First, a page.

The art of laying an anchor in open water: Part II

April 1, 2017


Here are some more helpful tips on anchoring in open water:

Open Seaway

• Now that you have slowly backed your boat down and secured your anchor to the bow cleat, it is time to be vigilant that you are holding station.

• You can determine that you are holding station by taking bearings on points of land visible to you on either side of your boat. If possible you can line up a tree with a building and as they remain aligned your anchor is holding fast.

• In a densely populated anchorage (America’s Cup spectating area) you must be sure that your boat’s stern does not override someone else’s anchor line or that you have let out so much line that potentially will make contact with the other vessel.

• Your boat can swing as much as 30-40 degrees from shifting wind and it is good to keep a couple of fenders ready in case you have misjudged the amount of line you have payed out.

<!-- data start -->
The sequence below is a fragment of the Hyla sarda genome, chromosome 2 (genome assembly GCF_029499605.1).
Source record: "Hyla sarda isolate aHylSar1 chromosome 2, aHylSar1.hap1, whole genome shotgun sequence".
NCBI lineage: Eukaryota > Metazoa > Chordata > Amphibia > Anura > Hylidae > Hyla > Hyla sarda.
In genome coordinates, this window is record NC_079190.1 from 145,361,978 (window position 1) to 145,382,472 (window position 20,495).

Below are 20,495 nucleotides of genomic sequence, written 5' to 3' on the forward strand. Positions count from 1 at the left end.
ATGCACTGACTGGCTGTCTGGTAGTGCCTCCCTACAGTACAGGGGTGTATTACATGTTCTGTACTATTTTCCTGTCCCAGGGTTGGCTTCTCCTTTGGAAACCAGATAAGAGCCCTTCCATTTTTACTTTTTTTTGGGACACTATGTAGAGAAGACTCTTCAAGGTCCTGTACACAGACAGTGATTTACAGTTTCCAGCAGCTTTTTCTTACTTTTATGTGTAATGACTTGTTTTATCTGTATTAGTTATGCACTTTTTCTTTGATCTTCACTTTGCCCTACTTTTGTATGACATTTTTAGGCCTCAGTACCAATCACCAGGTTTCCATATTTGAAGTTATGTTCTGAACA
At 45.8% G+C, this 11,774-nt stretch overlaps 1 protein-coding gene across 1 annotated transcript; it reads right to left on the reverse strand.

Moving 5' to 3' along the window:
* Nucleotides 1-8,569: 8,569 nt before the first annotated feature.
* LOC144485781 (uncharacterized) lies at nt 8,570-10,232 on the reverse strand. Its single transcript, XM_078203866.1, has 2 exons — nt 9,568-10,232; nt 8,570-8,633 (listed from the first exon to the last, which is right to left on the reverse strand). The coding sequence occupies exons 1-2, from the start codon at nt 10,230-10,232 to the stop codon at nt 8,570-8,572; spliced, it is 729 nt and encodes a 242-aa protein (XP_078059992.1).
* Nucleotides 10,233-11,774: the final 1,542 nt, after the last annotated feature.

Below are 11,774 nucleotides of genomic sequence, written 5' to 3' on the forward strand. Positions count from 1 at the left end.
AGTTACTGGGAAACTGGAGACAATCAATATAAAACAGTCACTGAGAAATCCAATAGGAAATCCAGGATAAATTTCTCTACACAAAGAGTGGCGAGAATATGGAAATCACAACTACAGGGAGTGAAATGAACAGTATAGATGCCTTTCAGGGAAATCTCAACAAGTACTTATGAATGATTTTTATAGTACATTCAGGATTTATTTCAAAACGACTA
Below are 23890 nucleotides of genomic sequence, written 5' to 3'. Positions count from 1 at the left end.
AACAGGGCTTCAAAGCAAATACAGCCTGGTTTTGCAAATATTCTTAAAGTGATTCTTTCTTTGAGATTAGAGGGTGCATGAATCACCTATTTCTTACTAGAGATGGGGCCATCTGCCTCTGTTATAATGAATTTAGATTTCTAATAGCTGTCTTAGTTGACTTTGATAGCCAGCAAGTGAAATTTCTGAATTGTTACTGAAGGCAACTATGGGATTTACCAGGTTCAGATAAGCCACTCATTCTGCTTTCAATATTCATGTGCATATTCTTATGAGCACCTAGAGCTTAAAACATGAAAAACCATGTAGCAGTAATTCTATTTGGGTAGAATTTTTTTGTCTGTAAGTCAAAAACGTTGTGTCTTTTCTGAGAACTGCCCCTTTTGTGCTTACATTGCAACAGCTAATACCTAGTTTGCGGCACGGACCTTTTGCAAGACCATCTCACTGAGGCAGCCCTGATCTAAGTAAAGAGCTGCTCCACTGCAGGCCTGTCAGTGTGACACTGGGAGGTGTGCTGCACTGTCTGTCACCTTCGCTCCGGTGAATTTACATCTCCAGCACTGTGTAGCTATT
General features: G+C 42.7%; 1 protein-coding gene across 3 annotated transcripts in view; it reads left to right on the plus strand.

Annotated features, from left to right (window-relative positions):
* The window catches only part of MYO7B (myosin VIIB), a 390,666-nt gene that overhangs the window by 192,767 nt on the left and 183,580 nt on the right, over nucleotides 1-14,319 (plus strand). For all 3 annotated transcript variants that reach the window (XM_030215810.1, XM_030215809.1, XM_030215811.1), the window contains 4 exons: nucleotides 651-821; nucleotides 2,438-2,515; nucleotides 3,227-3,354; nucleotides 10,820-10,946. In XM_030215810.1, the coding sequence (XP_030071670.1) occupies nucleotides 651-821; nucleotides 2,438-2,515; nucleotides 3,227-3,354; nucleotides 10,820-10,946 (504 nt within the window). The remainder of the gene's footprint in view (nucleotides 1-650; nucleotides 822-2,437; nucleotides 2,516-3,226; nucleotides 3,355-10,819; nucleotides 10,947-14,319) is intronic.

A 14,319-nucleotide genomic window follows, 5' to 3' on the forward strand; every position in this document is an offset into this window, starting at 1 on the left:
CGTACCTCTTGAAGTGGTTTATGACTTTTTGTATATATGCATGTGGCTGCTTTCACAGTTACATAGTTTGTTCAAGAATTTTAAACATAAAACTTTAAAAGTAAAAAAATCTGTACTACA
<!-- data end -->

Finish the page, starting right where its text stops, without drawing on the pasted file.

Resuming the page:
• You can also attach a bucket to the stern of your boat putting it overboard. This will dampen and slow your vessel’s swinging from side to side.

• Always communicate with those boats that are nearby, and help them as much as they can help you.

Hauling Your Anchor

• Start your engine and have one of your crew go to the bow. It is important that both of you communicate with one another to prevent any mishaps.

• When your crew is on station and has untied the line from the bow cleat you should engage your engine into forward gear keeping your bow into the wind and moving at the same pace as the anchor is being hauled.

• Have your crew signal you that the anchor is off the bottom and watch for the chain to appear at the bow.

• Put your engine in neutral until the anchor is on deck and ready to be stowed.

• Look around you to be sure you will not run over someone else’s anchor line and proceed to leave slowly and without making a wake.

Next week: Bermuda’s road to the Americas Cup.

Paul Doughty is a member of the Bermuda Water Safety Council, artist, professional sailing coach, RYA powerboat instructor and a licensed Bermuda pilot with more than 40 years experience.